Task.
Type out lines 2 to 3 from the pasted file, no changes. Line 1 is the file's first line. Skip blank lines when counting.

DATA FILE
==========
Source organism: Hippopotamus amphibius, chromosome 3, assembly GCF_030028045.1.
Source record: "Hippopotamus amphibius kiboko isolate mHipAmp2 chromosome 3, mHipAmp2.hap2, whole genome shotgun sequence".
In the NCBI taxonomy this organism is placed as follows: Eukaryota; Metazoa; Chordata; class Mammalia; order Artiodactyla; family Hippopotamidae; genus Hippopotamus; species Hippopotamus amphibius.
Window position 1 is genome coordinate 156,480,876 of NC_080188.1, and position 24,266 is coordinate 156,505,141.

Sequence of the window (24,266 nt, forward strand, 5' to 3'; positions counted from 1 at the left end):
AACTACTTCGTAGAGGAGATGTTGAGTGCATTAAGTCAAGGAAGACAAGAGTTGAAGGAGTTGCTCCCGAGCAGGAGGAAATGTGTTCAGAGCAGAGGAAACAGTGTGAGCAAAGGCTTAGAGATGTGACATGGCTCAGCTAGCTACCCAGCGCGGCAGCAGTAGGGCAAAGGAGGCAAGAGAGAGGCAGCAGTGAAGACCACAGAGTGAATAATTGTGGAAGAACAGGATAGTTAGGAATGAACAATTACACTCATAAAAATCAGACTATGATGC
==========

Source record: "Hippopotamus amphibius kiboko isolate mHipAmp2 chromosome 3, mHipAmp2.hap2, whole genome shotgun sequence".
In the NCBI taxonomy this organism is placed as follows: Eukaryota; Metazoa; Chordata; class Mammalia; order Artiodactyla; family Hippopotamidae; genus Hippopotamus; species Hippopotamus amphibius.